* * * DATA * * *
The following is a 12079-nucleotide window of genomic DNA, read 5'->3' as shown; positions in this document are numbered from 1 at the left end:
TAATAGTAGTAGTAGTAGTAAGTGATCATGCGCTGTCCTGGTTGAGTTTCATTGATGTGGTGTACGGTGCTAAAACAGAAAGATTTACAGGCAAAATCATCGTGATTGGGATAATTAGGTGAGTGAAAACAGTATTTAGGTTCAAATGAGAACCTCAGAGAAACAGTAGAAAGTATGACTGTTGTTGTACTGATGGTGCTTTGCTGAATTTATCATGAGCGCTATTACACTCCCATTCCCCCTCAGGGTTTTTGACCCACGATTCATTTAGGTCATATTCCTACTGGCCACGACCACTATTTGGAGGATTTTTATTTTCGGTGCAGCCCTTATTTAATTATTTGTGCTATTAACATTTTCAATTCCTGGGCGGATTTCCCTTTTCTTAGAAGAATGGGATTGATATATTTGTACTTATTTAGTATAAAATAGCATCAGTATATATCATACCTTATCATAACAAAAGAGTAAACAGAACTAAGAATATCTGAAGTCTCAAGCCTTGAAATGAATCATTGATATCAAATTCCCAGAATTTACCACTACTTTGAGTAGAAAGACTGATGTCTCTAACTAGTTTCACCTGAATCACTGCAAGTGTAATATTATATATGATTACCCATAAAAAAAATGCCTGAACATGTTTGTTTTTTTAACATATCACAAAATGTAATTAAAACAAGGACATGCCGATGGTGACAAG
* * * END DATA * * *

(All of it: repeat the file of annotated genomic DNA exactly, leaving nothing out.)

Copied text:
The following is a 12079-nucleotide window of genomic DNA, read 5'->3' as shown; positions in this document are numbered from 1 at the left end:
TAATAGTAGTAGTAGTAGTAAGTGATCATGCGCTGTCCTGGTTGAGTTTCATTGATGTGGTGTACGGTGCTAAAACAGAAAGATTTACAGGCAAAATCATCGTGATTGGGATAATTAGGTGAGTGAAAACAGTATTTAGGTTCAAATGAGAACCTCAGAGAAACAGTAGAAAGTATGACTGTTGTTGTACTGATGGTGCTTTGCTGAATTTATCATGAGCGCTATTACACTCCCATTCCCCCTCAGGGTTTTTGACCCACGATTCATTTAGGTCATATTCCTACTGGCCACGACCACTATTTGGAGGATTTTTATTTTCGGTGCAGCCCTTATTTAATTATTTGTGCTATTAACATTTTCAATTCCTGGGCGGATTTCCCTTTTCTTAGAAGAATGGGATTGATATATTTGTACTTATTTAGTATAAAATAGCATCAGTATATATCATACCTTATCATAACAAAAGAGTAAACAGAACTAAGAATATCTGAAGTCTCAAGCCTTGAAATGAATCATTGATATCAAATTCCCAGAATTTACCACTACTTTGAGTAGAAAGACTGATGTCTCTAACTAGTTTCACCTGAATCACTGCAAGTGTAATATTATATATGATTACCCATAAAAAAAATGCCTGAACATGTTTGTTTTTTTAACATATCACAAAATGTAATTAAAACAAGGACATGCCGATGGTGACAAG